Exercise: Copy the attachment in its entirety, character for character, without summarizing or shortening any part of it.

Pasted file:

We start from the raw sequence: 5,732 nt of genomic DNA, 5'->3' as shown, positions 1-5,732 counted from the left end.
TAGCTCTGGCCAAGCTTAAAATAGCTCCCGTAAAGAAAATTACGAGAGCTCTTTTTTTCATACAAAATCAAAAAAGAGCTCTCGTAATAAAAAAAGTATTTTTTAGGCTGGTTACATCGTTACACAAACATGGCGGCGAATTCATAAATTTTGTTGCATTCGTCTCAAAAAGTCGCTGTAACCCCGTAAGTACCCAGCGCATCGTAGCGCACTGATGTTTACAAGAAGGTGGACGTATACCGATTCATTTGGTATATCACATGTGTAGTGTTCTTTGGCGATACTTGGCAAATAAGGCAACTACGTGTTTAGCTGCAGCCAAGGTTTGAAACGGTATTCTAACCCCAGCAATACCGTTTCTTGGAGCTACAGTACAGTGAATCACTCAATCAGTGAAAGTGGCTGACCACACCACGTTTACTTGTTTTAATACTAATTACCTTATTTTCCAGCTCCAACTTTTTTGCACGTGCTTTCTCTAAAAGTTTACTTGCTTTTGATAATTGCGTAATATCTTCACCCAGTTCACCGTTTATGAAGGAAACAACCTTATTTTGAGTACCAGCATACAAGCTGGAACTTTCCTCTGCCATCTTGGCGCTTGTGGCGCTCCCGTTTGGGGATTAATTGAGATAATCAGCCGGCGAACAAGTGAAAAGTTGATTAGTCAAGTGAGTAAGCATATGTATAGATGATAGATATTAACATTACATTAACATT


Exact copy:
We start from the raw sequence: 5,732 nt of genomic DNA, 5'->3' as shown, positions 1-5,732 counted from the left end.
TAGCTCTGGCCAAGCTTAAAATAGCTCCCGTAAAGAAAATTACGAGAGCTCTTTTTTTCATACAAAATCAAAAAAGAGCTCTCGTAATAAAAAAAGTATTTTTTAGGCTGGTTACATCGTTACACAAACATGGCGGCGAATTCATAAATTTTGTTGCATTCGTCTCAAAAAGTCGCTGTAACCCCGTAAGTACCCAGCGCATCGTAGCGCACTGATGTTTACAAGAAGGTGGACGTATACCGATTCATTTGGTATATCACATGTGTAGTGTTCTTTGGCGATACTTGGCAAATAAGGCAACTACGTGTTTAGCTGCAGCCAAGGTTTGAAACGGTATTCTAACCCCAGCAATACCGTTTCTTGGAGCTACAGTACAGTGAATCACTCAATCAGTGAAAGTGGCTGACCACACCACGTTTACTTGTTTTAATACTAATTACCTTATTTTCCAGCTCCAACTTTTTTGCACGTGCTTTCTCTAAAAGTTTACTTGCTTTTGATAATTGCGTAATATCTTCACCCAGTTCACCGTTTATGAAGGAAACAACCTTATTTTGAGTACCAGCATACAAGCTGGAACTTTCCTCTGCCATCTTGGCGCTTGTGGCGCTCCCGTTTGGGGATTAATTGAGATAATCAGCCGGCGAACAAGTGAAAAGTTGATTAGTCAAGTGAGTAAGCATATGTATAGATGATAGATATTAACATTACATTAACATT